Sesheshet

From Wikipedia, the free encyclopedia
Jump to: navigation, search
Sesheshet in hieroglyphs
z
S
z
S
t

Seshseshet
Sš sš.t
S
S
B1

Sesh/Shesh
Šš

Sesheshet, occasionally known as Sesh, was the mother of King Teti, the first and founding pharaoh of the sixth dynasty of Ancient Egypt. She was instrumental in enabling her son to gain the throne and reconciling two warring factions of the royal family.[1]

In 2008 archeologists discovered what is believed to have been her pyramid.[2]

Family[edit]

Sesheshet was a grandmother of King Pepi I Meryre. Queen Iput I, Teti's wife, was a daughter of King Unas, the last king of the Fifth dynasty. The dynasty that arose from Teti is considered part of the Old Kingdom of Egypt, a term designated by modern historians.

There was no break in the royal lines or the location of the capital from its predecessors, but significant cultural changes occurred to prompt the designation of different periods by scholars.

Until the recent rediscovery of her pyramid, little contemporary evidence about Sesheshet had been found. Her estates under the title King's Mother are mentioned in the tomb of the early sixth dynasty Vizier Mehi, and she is referenced in passing as the mother of Teti in a remedy for baldness in the Ebers Papyrus.[3]

Teti named his daughters after his mother.

Pyramid discovery[edit]

On November 8, 2008, Egypt's chief archaeologist, Zahi Hawass, secretary general of the Supreme Council of Antiquities (SCA), announced that Sesheshet was entombed in a 4,300-year-old, topless pyramid at Saqqara that measures 5 metres (16 ft) tall. Hawass stated that this may be Saqqara's most complete subsidiary pyramid.[4] The tomb numbers 118 among the ancient pyramids discovered so far in Egypt. The largest part of its 2 metres (6.6 ft) wide casing was built with a superstructure 5 metres (16 ft) high.

Hawass's archaeological team began excavating the site in 2006. The discovery of the pyramid was made in September 2008 with the unearthing of the structure from the sand. The structure originally reached 14 metres (46 ft) in height, with sides 22 metres (72 ft) long.[5]

Once five stories tall, the pyramid was discovered beneath 7 metres (23 ft) of sand, a small shrine, and mud-brick walls from later periods. It is the third known "subsidiary" pyramid to Teti's tomb and originally was 14 metres (46 ft) and 22 metres (72 ft) at its base, due to its walls having stood at a 51-degree angle. Buried next to the Saqqara Step pyramid, its base lies nineteen metres underground.[6]

The pyramid of Sesheshet lies near two other pyramids which belong to Unas's two wives, Nebet and Khenut. Archeologists entered the pyramid on January 8, 2009. The remains of what are thought to be Sesheshet were found in the sarcophagus of the tomb. The mummy was found wrapped in cloth in the 22-metre long and four-metre wide chamber. Even though the archaeologists didn’t find the name of the queen in hieroglyphics, there is evidence to suggest that the mummy was the mother of the Sixth Dynasty ruler Teti, Hawass said in the statement. "It is believed that these remains belong to Queen Sesheshet, especially because the pyramid was not built for worship but it was a burial pyramid," he said. Hawass also stated that the sarcophagus appeared to have been looted. Ancient robbers had stolen most of the valuables from inside the sarcophagus, leaving behind the body parts, some pottery and gold that was used to cover fingers of royal pharaohs.[7][8]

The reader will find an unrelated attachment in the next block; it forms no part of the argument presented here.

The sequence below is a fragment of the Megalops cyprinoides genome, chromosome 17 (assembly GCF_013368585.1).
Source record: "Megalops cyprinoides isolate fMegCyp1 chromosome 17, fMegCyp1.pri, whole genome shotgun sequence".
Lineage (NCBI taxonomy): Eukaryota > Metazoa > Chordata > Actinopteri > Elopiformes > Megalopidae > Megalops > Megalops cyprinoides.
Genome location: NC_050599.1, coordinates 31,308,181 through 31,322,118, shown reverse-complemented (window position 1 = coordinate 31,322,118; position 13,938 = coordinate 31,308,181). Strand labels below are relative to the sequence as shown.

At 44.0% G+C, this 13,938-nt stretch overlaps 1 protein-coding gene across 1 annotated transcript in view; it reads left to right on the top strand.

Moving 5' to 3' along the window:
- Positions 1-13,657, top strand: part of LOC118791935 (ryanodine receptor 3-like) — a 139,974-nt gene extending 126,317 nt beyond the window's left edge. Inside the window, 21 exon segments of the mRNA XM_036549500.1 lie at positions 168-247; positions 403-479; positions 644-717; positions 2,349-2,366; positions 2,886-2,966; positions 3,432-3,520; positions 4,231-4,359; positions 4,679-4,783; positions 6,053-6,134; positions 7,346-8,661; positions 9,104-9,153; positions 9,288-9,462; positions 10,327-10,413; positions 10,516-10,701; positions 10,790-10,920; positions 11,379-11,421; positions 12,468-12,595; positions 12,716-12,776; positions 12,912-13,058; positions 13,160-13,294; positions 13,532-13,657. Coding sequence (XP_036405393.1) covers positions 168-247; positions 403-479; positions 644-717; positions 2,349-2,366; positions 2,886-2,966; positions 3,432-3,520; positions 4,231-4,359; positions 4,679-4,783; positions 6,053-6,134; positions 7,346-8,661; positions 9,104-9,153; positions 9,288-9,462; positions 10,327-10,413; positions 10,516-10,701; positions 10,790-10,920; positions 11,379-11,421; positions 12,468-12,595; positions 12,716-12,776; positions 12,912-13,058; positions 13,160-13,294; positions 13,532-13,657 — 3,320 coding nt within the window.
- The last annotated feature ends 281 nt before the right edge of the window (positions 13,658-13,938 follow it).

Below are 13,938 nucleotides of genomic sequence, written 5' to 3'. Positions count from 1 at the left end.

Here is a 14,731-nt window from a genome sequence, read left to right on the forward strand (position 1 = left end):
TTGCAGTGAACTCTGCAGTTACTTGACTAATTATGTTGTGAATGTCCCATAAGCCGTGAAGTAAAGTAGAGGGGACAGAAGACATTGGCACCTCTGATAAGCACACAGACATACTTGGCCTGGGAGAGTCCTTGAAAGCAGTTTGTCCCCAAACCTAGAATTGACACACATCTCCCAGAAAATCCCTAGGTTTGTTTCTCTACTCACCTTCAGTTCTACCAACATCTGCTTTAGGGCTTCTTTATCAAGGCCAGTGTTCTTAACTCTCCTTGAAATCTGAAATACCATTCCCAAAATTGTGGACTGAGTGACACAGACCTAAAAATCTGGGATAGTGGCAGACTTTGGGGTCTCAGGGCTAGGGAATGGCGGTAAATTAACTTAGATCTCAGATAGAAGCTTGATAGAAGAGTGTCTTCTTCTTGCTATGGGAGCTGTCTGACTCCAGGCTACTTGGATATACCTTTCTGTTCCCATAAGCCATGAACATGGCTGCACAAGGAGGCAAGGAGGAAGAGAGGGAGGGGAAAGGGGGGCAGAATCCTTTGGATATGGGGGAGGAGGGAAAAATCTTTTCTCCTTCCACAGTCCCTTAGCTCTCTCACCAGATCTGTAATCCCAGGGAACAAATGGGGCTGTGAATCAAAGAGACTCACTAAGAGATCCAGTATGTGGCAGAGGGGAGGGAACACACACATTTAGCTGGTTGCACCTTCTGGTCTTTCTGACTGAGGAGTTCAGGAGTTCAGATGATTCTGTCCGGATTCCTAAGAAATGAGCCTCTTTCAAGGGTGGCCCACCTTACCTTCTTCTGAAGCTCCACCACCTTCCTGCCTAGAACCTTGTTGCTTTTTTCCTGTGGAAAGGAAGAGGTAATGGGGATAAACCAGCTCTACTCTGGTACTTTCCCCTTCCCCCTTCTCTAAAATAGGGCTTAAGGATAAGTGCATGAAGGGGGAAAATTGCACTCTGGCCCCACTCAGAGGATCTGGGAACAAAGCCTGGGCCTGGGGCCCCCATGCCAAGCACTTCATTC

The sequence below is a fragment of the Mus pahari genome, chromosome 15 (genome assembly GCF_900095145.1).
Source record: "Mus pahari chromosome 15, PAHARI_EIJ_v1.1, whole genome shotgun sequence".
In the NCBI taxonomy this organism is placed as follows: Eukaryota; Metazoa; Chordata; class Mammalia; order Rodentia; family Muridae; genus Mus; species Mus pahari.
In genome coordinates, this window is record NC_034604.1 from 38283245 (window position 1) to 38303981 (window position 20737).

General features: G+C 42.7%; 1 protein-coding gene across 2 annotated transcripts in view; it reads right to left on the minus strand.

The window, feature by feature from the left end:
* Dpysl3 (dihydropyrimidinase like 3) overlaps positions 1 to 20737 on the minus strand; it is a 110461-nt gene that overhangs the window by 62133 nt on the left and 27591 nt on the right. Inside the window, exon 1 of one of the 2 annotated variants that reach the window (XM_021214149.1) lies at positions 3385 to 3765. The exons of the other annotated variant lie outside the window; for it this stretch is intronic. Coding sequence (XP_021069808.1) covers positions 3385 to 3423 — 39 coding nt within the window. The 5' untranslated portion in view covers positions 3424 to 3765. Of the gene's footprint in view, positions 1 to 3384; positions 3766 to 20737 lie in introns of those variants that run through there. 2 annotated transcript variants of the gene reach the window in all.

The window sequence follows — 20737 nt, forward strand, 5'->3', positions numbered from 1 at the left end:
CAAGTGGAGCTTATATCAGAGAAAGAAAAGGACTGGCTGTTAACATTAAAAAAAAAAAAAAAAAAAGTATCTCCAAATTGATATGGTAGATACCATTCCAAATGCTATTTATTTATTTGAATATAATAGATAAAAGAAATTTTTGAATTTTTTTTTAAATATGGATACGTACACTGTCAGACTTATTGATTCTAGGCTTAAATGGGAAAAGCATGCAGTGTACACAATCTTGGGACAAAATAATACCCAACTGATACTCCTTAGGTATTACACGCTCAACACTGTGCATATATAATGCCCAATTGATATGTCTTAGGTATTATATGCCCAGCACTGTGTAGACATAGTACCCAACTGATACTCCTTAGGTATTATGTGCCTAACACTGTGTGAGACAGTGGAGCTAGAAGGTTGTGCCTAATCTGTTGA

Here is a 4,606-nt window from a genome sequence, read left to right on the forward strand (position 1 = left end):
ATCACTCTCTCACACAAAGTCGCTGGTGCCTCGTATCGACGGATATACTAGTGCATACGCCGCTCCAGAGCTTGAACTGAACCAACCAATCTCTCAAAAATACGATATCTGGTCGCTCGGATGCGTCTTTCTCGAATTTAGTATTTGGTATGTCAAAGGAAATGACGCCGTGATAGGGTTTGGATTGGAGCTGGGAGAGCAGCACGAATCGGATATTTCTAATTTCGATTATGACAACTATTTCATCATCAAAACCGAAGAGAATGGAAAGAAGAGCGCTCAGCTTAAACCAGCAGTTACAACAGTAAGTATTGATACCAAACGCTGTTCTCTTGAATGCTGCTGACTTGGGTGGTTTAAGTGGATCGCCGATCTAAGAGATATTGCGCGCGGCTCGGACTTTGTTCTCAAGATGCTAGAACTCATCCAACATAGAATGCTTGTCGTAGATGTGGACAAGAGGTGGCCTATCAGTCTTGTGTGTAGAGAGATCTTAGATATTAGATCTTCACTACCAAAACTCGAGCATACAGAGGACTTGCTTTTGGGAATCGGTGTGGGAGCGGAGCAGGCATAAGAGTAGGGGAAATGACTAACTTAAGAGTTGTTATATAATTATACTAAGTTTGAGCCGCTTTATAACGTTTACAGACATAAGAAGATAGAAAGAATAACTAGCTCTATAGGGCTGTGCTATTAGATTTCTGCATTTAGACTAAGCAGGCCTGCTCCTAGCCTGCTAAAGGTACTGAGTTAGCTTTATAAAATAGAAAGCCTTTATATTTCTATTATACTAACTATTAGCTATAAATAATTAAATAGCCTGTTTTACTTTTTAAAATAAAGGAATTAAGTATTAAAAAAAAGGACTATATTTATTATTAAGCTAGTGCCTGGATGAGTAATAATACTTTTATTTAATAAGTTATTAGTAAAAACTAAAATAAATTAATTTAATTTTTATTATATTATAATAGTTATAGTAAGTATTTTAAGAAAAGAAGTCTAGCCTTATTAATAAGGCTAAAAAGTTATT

Although ancient graphics in good condition adorn the structure, it is presumed that the tomb was robbed of its valuable artifacts centuries ago.

References[edit]

  1. ^ 'Ancient Egypt queen' found. The Straits Times
  2. ^ "4,300-year-old pyramid discovered in Egypt" ap.google.com November 12, 2008 Link accessed 13/11/08[dead link]
  3. ^ Dodson, Aidan and Hilton, Dyan. The Complete Royal Families of Ancient Egypt. p.70 Thames & Hudson. 2004. ISBN 0-500-05128-3
  4. ^ "New Pyramid Found in Egypt: 4,300-Year-Old Queen's Tomb". News.nationalgeographic.com. November 14, 2008. Retrieved 2008-11-14. 
  5. ^ "Egypt says has found pyramid built for ancient queen". Reuters. 
  6. ^ "Under tons of sand, a treasure of history". sfgate.com. August 17, 2010.  See also: National Geographic News:New Pyramid Found in Egypt: 4,300-Year-Old Queen's Tomb and "Pyramid find to shed light on last Pharaoh dynasty". euronews.net. 
  7. ^ "Archaeologists find mummy of ancient Egypt queen". ABC News. Jan 9, 2009. Retrieved 2009-01-09. 
  8. ^ "Mummy of Queen Sesheshet found?". Egyptology Online Resources. Jan 8, 2009. Retrieved 2009-01-08. 

External links[edit]